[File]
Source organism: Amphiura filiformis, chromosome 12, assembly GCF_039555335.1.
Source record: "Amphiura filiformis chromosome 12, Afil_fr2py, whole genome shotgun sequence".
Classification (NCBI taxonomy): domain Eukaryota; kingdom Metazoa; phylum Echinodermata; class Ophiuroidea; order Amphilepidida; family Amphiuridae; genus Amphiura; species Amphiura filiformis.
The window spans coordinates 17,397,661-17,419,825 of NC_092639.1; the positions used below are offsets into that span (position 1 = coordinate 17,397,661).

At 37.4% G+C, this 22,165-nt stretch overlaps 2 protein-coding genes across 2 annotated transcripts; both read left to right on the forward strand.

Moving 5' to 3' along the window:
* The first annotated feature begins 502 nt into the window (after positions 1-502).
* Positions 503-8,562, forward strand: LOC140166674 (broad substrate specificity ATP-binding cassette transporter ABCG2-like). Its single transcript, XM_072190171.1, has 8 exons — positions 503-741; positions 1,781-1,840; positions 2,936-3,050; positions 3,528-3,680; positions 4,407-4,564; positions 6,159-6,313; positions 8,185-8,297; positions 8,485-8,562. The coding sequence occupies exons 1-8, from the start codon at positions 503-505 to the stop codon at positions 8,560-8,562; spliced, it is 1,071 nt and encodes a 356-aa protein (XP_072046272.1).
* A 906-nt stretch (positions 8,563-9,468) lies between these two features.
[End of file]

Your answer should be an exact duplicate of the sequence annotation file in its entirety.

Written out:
Source organism: Amphiura filiformis, chromosome 12, assembly GCF_039555335.1.
Source record: "Amphiura filiformis chromosome 12, Afil_fr2py, whole genome shotgun sequence".
Classification (NCBI taxonomy): domain Eukaryota; kingdom Metazoa; phylum Echinodermata; class Ophiuroidea; order Amphilepidida; family Amphiuridae; genus Amphiura; species Amphiura filiformis.
The window spans coordinates 17,397,661-17,419,825 of NC_092639.1; the positions used below are offsets into that span (position 1 = coordinate 17,397,661).

At 37.4% G+C, this 22,165-nt stretch overlaps 2 protein-coding genes across 2 annotated transcripts; both read left to right on the forward strand.

Moving 5' to 3' along the window:
* The first annotated feature begins 502 nt into the window (after positions 1-502).
* Positions 503-8,562, forward strand: LOC140166674 (broad substrate specificity ATP-binding cassette transporter ABCG2-like). Its single transcript, XM_072190171.1, has 8 exons — positions 503-741; positions 1,781-1,840; positions 2,936-3,050; positions 3,528-3,680; positions 4,407-4,564; positions 6,159-6,313; positions 8,185-8,297; positions 8,485-8,562. The coding sequence occupies exons 1-8, from the start codon at positions 503-505 to the stop codon at positions 8,560-8,562; spliced, it is 1,071 nt and encodes a 356-aa protein (XP_072046272.1).
* A 906-nt stretch (positions 8,563-9,468) lies between these two features.